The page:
That woman ahead looks so familiar.
It’s a humid morning, Sweat drips down the side of my face. I’m carrying my backpack though, so I’m getting a bit of a workout during my walk.
It took me ten minutes, but I finally overtook the woman walking the two dogs. She was tall and slender, wearing a hoody draped around her waist.
Could it be her?
I was embarrassed I couldn’t remember the last time we’d spoken.
No one ever loved dogs more than Lisa.
Her profile comes into view. It is her. I start to say something, but then I blink, and we are sitting on a bench on Chisholm trail. I must have surprised her, then blanked out a bit. It happens sometimes. At this age, a lot of new things happen. It is what it is.
“That was the best Indian vegetarian food I ever had.”
“I’m glad you liked it,” I said. It was a fond memory. She had visited me at work, and I took my lunch break with her at the Indian restaurant across the street from the massage spa where I worked.
We fall silent as we had always been prone to. Silence was never something that scared us. We were always comfortable with it; it never scared us; we relished silence. Two extreme introverts, we could pass hours with hardly a word. It was always a natural thing between us, like coming home.
Still, I’m bothered by my blanking out before. I think for not the first time about pressing my physician to order whatever tests might help me get a diagnosis of what might be going on in my head.
“What have you been doing with yourself? How’s the massage racket?”
I look over at her. Something I’m forgetting. But what?
“Oh, yeah. I’m still massaging. Once I get my Myoskeletal alignment certificate, I’ll quit that place, set up my own shop, and earn what I’m worth.”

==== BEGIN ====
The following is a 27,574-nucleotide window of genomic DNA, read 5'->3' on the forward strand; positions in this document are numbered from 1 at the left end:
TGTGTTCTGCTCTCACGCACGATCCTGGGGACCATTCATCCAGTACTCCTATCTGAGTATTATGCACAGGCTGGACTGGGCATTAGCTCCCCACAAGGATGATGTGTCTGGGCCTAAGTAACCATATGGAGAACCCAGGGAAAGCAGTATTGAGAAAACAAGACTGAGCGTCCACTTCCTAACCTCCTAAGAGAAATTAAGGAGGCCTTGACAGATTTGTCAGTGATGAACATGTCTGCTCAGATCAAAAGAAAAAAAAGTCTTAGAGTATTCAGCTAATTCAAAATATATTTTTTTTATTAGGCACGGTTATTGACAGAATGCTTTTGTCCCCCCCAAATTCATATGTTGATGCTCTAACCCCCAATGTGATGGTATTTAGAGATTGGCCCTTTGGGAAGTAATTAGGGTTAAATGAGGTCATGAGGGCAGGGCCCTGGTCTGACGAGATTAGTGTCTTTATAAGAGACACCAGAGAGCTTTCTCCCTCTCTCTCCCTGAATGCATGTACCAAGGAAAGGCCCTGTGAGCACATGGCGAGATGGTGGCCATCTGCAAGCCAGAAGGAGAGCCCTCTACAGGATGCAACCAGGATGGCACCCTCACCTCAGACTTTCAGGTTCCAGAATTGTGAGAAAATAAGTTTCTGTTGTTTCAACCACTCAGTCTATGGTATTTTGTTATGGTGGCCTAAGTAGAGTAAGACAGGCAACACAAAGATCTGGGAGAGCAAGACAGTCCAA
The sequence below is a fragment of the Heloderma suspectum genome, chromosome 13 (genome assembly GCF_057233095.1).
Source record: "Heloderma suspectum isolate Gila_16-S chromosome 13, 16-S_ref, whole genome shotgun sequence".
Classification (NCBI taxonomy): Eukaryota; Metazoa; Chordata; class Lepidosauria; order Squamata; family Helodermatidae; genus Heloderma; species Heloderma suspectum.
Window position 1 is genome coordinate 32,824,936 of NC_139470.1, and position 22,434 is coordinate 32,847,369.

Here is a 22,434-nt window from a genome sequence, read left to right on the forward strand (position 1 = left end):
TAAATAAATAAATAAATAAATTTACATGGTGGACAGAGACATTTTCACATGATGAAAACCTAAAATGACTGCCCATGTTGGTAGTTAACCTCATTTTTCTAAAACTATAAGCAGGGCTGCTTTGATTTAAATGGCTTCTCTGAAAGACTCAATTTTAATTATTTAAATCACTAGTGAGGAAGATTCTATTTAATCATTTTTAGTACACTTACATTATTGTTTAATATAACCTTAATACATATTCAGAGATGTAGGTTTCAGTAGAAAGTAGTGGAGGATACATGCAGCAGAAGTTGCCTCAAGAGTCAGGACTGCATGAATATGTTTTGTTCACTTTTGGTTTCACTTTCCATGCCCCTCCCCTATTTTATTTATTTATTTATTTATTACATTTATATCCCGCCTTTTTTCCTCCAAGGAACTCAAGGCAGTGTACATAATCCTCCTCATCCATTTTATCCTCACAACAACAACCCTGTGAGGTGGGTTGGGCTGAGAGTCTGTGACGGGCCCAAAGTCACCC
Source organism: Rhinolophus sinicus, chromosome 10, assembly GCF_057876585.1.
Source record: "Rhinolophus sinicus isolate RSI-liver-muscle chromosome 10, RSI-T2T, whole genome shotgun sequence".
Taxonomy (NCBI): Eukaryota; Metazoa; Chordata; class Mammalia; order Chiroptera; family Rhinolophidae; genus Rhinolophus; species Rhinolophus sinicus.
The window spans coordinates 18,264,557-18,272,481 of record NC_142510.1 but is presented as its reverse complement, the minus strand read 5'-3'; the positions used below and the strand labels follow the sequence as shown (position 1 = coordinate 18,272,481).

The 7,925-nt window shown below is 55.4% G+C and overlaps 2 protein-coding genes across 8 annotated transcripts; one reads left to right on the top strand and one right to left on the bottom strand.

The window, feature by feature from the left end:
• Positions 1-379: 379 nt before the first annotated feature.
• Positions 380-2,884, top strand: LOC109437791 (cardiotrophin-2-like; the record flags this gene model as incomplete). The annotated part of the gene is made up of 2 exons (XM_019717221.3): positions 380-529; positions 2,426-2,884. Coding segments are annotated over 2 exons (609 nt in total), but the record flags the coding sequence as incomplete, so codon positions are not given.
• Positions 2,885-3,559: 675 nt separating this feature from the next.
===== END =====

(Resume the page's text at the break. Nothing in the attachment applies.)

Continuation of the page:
She bends down and pets the bigger dog.
“Is that Blue?”
She nuzzles him and says his name.
“Yes, it is.”
“But didn’t he…,”
“Obviously not,” she says.
“He looks good. He seems happy.”
“I think he likes your music.”
“Oh, I guess I can turn it down.”
This whole time Coldplay has been playing and I had tuned it out.
I reach up towards my ears, but my earbuds are gone. When I tap my front shirt pocket for my phone, it is gone as well.
She sees me struggling.
“Just turn it down a little, maybe?”
“But I don’t know…,”
“Just think down. Okay? Try that.”
I think less and ‘Jerusalem’s bells’ comes in a little softer.
“You did it,” she says.
I’m alarmed that my missing phone hasn’t alarmed me more than it has.
We talk for either minutes or hours. It was always that way with us. We might have only talked for a minute. But we sat on the bench for a long time. That too is a surprise. With my lower back pain, I usually can’t sit for very long in one place. I’m ready to steal this wrought-iron thing. I glance down at the legs, expecting to see feet bolted into the concrete below. But there is no hardware holding it in place. In fact, there is no concrete either. The legs just morph into the earth below us. But Chisholm Trail is a concrete walk, a sidewalk. I guess they changed it at some point. As I said, at this age, a lot of things change and it’s always a bit jarring updating my reality map fourteen times a day.
“But I’m confused. When was the last time we saw each other? The last time I remember was at your…,”
“Blah, blah, blah. Let’s not rehash all of that. That wasn’t my finest day, you know, you thoughtless sonofabitch.”
Her profanities had always amused me. I could tell she meant none of them in any way other than a positive way. They were a love language for her.
“I’m sorry the massage thing didn’t work out for…,”
“Let it go,” she says, petting the smaller dog on her lap.
Stage four is such a dire landscape. Her doctor said no to massage therapy. Still, I might’ve pressed her into it. I had bought a stool after all.
You selfish bastard.
Alas, my self-directed profanities are never meant in any way other than harshly critical.
I shut my eyes, relishing the breeze on my face. It’s a perfect day.
I must have dozed off. When I open my eyes, she is still there. I thought she’d be gone. The dogs, Sunny and Blue, are gone.
None of this is what it seems.
“Is this heaven?”
Her laughter is immediate, raucous, infectious.
“Are you crazy, man? Do you hear harp music? Do you see angels?”
I shake my head.
“That’s funny,” she says. “Could you imagine us in heaven?”
“Besides which, we were a couple of heathens. Good God, man, where did we first meet?”
“At a yoga studio.”
And we’re laughing again.
It really is a spectacular day.